Helmet Shock And Sound Detection?

I'm looking to create a device which detects levels of shock and sound from impacts felt inside various helmets and relay that information to my PC.

The purpose is to determine what forces the brain would undergo and how loud it is in the helmet when struck from various swords, maces, war hammers etc.

I'd like to try to keep the project as cheap and simple as possible for now. I've just got the Uno board, I'm working by myself and this is just a pet project.

The sensors will likely be housed inside a mannequin head modified to be the same weight as a human head though I might make use ballistic gel and bone analogues at a later date. The Arduino will be housed separately to avoid damage and connected with long wires.

Sound sensor should be able to detect >130 decibel. Possibly one sensor for each ear.

G-force detection should go up to about 100g and ideally be 3 axis though total g-force would be good enough.

I don't need to do anything too complicated with the data. I'd imagine easiest way would be to record the data read by the sensors in to the Uno's ram when a button is pressed and then feed that data to my PC via serial and clear the ram after a set period of time. From there it should be simple enough to copy the data in to excel (unless there's an easy way to process it in to a CSV automatically).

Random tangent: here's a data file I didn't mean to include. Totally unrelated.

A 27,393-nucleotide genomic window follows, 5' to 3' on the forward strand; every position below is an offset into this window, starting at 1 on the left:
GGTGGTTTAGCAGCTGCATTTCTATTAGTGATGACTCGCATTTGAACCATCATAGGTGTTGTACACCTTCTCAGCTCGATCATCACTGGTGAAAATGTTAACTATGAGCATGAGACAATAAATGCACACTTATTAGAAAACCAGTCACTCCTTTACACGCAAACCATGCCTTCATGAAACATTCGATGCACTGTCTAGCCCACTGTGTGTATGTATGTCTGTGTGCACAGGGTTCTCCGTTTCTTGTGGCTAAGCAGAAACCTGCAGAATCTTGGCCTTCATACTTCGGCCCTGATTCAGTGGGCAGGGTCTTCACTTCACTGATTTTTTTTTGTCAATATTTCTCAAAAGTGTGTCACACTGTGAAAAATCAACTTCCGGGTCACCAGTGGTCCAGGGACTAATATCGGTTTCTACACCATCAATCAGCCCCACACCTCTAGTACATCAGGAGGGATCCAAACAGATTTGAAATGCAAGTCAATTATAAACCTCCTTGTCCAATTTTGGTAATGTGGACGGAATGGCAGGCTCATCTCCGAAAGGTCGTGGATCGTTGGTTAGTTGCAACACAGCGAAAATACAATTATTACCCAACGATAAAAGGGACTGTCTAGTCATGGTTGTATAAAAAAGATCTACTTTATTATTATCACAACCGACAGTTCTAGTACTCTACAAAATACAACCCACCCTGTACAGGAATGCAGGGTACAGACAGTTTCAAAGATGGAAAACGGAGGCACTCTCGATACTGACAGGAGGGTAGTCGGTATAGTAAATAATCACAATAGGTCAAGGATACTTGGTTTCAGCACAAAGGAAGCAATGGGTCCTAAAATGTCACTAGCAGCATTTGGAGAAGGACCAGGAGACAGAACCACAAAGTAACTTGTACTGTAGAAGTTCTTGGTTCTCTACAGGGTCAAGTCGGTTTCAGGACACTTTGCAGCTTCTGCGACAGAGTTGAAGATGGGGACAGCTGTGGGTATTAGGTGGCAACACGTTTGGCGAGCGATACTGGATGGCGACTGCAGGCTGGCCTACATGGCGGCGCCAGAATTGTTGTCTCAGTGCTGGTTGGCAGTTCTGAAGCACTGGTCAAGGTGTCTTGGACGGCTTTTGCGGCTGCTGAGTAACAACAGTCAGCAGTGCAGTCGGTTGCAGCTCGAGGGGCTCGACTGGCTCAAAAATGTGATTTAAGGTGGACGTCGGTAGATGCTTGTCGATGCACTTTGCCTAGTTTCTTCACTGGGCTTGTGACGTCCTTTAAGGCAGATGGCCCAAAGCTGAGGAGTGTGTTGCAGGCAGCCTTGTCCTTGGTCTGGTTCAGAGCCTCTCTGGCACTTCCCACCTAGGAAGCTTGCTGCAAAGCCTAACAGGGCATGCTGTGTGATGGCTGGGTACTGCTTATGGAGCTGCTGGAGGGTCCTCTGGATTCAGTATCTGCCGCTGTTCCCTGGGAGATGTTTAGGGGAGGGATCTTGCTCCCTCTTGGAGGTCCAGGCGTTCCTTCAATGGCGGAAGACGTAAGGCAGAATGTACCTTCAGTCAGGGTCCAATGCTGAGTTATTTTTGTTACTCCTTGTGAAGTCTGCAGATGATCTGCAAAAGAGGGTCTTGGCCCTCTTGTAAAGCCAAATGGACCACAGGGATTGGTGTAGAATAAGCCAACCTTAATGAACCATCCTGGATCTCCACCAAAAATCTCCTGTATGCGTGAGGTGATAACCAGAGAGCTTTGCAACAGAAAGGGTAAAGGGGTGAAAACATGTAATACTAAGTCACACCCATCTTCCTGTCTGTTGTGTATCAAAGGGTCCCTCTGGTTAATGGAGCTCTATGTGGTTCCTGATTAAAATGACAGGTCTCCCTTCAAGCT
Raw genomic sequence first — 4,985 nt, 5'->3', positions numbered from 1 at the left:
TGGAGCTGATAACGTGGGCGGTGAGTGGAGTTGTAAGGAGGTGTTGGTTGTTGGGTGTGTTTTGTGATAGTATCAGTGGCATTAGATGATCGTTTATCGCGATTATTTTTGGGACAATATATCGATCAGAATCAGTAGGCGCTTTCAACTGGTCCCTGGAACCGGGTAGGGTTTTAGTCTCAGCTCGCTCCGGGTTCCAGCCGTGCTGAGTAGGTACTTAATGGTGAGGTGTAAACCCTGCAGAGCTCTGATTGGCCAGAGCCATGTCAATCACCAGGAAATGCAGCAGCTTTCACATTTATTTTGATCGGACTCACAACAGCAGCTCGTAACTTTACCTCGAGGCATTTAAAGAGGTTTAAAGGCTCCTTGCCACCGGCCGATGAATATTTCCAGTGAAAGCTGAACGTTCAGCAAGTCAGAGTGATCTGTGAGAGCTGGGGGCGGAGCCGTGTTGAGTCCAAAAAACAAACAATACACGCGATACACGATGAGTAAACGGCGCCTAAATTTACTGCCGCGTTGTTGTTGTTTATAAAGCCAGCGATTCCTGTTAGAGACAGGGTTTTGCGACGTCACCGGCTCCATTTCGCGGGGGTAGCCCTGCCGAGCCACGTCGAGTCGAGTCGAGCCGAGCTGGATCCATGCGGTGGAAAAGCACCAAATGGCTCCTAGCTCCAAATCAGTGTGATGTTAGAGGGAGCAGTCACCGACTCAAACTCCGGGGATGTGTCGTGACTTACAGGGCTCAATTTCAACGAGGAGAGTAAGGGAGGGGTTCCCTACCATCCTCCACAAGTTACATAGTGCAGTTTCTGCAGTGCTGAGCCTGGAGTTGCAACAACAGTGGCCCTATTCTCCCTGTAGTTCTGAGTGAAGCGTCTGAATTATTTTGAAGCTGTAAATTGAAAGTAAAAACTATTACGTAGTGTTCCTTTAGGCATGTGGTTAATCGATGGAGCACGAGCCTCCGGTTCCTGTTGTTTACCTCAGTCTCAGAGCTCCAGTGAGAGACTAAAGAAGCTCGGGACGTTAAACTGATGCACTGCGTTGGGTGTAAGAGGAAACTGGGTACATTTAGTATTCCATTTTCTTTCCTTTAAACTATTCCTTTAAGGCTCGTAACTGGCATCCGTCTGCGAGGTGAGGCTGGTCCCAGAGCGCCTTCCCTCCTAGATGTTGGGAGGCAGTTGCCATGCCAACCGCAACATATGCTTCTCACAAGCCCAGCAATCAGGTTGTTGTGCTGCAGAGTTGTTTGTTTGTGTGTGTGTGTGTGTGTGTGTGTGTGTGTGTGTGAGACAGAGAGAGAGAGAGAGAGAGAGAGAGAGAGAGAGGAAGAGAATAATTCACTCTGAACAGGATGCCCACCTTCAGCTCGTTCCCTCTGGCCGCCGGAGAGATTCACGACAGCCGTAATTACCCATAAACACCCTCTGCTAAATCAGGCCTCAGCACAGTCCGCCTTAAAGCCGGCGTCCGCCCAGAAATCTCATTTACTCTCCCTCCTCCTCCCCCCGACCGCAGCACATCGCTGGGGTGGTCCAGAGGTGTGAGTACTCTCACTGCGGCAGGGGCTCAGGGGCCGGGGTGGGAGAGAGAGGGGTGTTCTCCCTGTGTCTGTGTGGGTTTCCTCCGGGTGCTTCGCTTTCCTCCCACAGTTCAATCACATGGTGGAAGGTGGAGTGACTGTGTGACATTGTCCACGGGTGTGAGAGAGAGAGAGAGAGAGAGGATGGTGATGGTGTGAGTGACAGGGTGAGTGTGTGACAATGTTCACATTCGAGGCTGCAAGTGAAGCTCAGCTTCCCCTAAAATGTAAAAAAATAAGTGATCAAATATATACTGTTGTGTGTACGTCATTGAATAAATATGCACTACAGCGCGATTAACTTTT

Alternatively I could just stream the data live so I don't have to worry about the 2KB limit.

I've done the tutorial projects but that's about it so I'm still a novice at Arduino programming (though I do have experience with Unity and basic so I'm not completely clueless at programming).

What sensors would everyone recommend?

What's the best approach for recording and streaming the data?

Is there a simply way to process the data in to either a CSV or excel document?

The ADXL337 can measure 200g shocks in 3D.

Of course, at over about 100g the [u]brain[/u] of the person wearing the helmet is being damaged. Have fun while you can still enjoy it!

jremington: The ADXL337 can measure 200g shocks in 3D.

Of course, at over about 100g the [u]brain[/u] of the person wearing the helmet is being damaged. Have fun while you can still enjoy it!

Seems perfect, I'd like to have spent a bit less money than that though.

Oops, removed my post. (I had the ADXL335, not ADXL377. :( )